One was the launch of the Technology Enabled Learning Programme, where we have been using the Press’s knowledge of instructional design to help departments create engaging and effective online learning environments. Two courses had been launched by year-end. In the wake of the COVID-19 crisis this programme created a platform for us to support the academic University in providing virtual and remote learning for all students.
We are also collaborating with Cambridge Zero, the University’s ambitious new climate initiative to help them fulfil their ambitions.
Despite so much change, the heart of what we do remains high-quality content, and so we were once again delighted that the quality of our publishing was recognised in a strong raft of industry awards, including six category winners in the prestigious Professional and Scholarly Excellence Awards (PROSE), presented by the Association of American Publishers.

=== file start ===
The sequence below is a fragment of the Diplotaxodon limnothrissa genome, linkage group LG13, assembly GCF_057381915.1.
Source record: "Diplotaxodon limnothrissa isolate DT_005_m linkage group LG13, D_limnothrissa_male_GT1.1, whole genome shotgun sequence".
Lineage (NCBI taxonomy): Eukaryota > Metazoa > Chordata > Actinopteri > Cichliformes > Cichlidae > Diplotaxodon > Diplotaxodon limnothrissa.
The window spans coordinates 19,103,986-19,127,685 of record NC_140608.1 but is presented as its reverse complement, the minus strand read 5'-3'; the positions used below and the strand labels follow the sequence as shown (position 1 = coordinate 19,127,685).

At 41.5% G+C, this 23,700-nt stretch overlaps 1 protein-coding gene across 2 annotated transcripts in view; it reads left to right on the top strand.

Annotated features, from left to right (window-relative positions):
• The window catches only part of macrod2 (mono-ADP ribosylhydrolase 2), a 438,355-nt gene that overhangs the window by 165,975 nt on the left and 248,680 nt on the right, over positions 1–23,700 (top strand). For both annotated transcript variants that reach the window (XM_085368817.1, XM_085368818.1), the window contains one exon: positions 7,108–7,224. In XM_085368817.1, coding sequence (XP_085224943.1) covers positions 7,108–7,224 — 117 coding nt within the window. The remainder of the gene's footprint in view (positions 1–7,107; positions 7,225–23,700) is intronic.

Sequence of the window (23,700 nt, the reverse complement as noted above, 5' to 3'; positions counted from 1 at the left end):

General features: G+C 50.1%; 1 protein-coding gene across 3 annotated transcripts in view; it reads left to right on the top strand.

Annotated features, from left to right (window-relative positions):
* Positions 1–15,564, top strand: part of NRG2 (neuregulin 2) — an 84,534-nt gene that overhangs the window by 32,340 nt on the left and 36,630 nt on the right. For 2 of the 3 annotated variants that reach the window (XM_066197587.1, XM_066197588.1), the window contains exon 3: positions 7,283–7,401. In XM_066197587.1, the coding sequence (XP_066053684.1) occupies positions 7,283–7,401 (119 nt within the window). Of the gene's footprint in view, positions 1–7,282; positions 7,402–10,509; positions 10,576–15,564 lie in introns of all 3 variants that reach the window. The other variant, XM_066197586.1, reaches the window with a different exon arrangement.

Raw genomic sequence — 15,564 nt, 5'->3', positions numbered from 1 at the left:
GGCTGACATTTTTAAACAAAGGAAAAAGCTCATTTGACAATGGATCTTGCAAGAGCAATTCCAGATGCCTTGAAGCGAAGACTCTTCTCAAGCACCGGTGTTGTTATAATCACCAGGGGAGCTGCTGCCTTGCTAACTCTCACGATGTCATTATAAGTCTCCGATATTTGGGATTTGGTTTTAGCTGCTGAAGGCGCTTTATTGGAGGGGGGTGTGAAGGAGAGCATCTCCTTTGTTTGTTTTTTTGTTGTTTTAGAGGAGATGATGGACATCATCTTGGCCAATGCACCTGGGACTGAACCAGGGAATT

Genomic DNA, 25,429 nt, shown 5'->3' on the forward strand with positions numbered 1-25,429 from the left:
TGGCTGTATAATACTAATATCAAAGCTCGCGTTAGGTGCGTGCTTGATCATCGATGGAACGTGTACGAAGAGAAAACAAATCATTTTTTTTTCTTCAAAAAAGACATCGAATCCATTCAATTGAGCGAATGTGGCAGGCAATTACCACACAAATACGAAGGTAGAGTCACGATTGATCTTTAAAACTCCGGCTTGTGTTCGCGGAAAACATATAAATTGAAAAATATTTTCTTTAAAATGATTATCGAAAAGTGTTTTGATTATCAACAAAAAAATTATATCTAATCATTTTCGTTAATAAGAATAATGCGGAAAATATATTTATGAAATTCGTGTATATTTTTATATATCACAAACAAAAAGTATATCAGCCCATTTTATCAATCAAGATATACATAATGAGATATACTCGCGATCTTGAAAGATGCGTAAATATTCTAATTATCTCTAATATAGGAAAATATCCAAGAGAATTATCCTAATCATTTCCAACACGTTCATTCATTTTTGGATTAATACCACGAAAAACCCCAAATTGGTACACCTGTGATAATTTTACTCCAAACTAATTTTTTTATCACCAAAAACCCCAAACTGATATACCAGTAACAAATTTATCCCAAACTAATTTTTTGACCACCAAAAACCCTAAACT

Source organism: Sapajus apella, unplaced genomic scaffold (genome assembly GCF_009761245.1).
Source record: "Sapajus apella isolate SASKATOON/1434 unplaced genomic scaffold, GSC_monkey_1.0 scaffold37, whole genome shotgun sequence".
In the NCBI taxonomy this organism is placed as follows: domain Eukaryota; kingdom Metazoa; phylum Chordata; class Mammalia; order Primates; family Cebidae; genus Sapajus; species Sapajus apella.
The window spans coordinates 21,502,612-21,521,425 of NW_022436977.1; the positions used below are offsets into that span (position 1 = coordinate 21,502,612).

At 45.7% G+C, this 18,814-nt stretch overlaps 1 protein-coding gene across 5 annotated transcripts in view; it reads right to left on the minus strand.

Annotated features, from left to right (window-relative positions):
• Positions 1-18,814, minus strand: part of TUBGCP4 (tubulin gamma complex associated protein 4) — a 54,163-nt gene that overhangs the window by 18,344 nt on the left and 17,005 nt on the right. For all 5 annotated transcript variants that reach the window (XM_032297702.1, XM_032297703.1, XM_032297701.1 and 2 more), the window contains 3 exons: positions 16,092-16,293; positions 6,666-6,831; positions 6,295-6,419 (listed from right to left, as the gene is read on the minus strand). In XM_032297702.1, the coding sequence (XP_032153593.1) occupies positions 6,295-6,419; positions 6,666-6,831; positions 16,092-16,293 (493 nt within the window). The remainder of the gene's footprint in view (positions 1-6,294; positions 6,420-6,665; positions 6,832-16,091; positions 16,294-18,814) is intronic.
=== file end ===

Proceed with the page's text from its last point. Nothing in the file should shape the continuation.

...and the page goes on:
Amid international debate over how to make academic research more freely available, the Press’s position is clear: as part of one of the world’s foremost universities, our central purpose is to advance learning, knowledge and research around the globe.
The Cambridge Histories programme had another strong year, with 19 volumes of totally new content published across the humanities and social sciences, including a magisterial three-volume History of the American Civil War.
In science, technology and medicine publishing, a highlight was The Art of Electronics: The X Chapters, by Paul Horowitz and Winfield Hill, which complements and expands on topics introduced in the best-selling third edition of The Art of Electronics. Spacetime and Geometry: An Introduction to General Relativity, by Sean M Carroll, rapidly established itself as one of the leading textbooks on gravity.
Digital highlights included the launch of Cambridge Shakespeare (see below) and an online version of Multimedia Fluid Mechanics, an invaluable set of simulations and videos to help anyone studying fluid mechanics.